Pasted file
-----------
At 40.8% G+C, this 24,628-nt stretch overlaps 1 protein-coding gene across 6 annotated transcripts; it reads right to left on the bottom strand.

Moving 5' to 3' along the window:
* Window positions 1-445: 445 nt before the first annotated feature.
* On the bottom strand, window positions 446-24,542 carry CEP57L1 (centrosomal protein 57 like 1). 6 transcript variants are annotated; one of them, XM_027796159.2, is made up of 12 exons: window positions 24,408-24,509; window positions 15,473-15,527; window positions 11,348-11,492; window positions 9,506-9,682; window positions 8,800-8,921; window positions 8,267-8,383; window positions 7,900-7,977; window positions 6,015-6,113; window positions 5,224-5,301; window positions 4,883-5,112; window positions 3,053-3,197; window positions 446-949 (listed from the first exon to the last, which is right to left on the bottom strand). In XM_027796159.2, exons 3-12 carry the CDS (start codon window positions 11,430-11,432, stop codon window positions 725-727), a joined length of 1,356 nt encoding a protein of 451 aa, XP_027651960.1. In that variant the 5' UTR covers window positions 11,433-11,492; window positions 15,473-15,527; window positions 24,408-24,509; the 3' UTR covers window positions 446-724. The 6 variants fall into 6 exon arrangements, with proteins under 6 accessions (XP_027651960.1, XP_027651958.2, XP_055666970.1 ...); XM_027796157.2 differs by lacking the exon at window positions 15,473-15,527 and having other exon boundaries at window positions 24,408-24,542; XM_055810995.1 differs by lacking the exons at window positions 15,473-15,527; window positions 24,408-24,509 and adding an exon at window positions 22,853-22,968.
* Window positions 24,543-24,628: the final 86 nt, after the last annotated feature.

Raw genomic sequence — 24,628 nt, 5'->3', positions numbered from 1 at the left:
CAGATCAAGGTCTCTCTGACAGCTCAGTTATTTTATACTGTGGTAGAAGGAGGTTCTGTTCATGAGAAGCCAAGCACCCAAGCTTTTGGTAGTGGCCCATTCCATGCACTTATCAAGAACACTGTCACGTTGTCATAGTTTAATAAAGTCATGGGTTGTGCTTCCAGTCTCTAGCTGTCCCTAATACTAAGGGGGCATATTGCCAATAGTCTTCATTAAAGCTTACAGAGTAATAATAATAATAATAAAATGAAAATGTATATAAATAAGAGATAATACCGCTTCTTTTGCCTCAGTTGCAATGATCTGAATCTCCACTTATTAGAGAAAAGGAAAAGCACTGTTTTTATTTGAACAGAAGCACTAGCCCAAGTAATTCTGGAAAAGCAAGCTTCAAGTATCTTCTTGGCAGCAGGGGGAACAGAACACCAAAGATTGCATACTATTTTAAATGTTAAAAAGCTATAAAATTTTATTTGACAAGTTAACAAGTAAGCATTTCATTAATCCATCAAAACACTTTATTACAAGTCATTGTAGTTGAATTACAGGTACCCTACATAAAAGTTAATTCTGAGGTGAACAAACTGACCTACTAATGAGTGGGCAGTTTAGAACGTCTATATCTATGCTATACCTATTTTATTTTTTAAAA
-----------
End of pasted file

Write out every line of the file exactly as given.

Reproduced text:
At 40.8% G+C, this 24,628-nt stretch overlaps 1 protein-coding gene across 6 annotated transcripts; it reads right to left on the bottom strand.

Moving 5' to 3' along the window:
* Window positions 1-445: 445 nt before the first annotated feature.
* On the bottom strand, window positions 446-24,542 carry CEP57L1 (centrosomal protein 57 like 1). 6 transcript variants are annotated; one of them, XM_027796159.2, is made up of 12 exons: window positions 24,408-24,509; window positions 15,473-15,527; window positions 11,348-11,492; window positions 9,506-9,682; window positions 8,800-8,921; window positions 8,267-8,383; window positions 7,900-7,977; window positions 6,015-6,113; window positions 5,224-5,301; window positions 4,883-5,112; window positions 3,053-3,197; window positions 446-949 (listed from the first exon to the last, which is right to left on the bottom strand). In XM_027796159.2, exons 3-12 carry the CDS (start codon window positions 11,430-11,432, stop codon window positions 725-727), a joined length of 1,356 nt encoding a protein of 451 aa, XP_027651960.1. In that variant the 5' UTR covers window positions 11,433-11,492; window positions 15,473-15,527; window positions 24,408-24,509; the 3' UTR covers window positions 446-724. The 6 variants fall into 6 exon arrangements, with proteins under 6 accessions (XP_027651960.1, XP_027651958.2, XP_055666970.1 ...); XM_027796157.2 differs by lacking the exon at window positions 15,473-15,527 and having other exon boundaries at window positions 24,408-24,542; XM_055810995.1 differs by lacking the exons at window positions 15,473-15,527; window positions 24,408-24,509 and adding an exon at window positions 22,853-22,968.
* Window positions 24,543-24,628: the final 86 nt, after the last annotated feature.

Raw genomic sequence — 24,628 nt, 5'->3', positions numbered from 1 at the left:
CAGATCAAGGTCTCTCTGACAGCTCAGTTATTTTATACTGTGGTAGAAGGAGGTTCTGTTCATGAGAAGCCAAGCACCCAAGCTTTTGGTAGTGGCCCATTCCATGCACTTATCAAGAACACTGTCACGTTGTCATAGTTTAATAAAGTCATGGGTTGTGCTTCCAGTCTCTAGCTGTCCCTAATACTAAGGGGGCATATTGCCAATAGTCTTCATTAAAGCTTACAGAGTAATAATAATAATAATAAAATGAAAATGTATATAAATAAGAGATAATACCGCTTCTTTTGCCTCAGTTGCAATGATCTGAATCTCCACTTATTAGAGAAAAGGAAAAGCACTGTTTTTATTTGAACAGAAGCACTAGCCCAAGTAATTCTGGAAAAGCAAGCTTCAAGTATCTTCTTGGCAGCAGGGGGAACAGAACACCAAAGATTGCATACTATTTTAAATGTTAAAAAGCTATAAAATTTTATTTGACAAGTTAACAAGTAAGCATTTCATTAATCCATCAAAACACTTTATTACAAGTCATTGTAGTTGAATTACAGGTACCCTACATAAAAGTTAATTCTGAGGTGAACAAACTGACCTACTAATGAGTGGGCAGTTTAGAACGTCTATATCTATGCTATACCTATTTTATTTTTTAAAA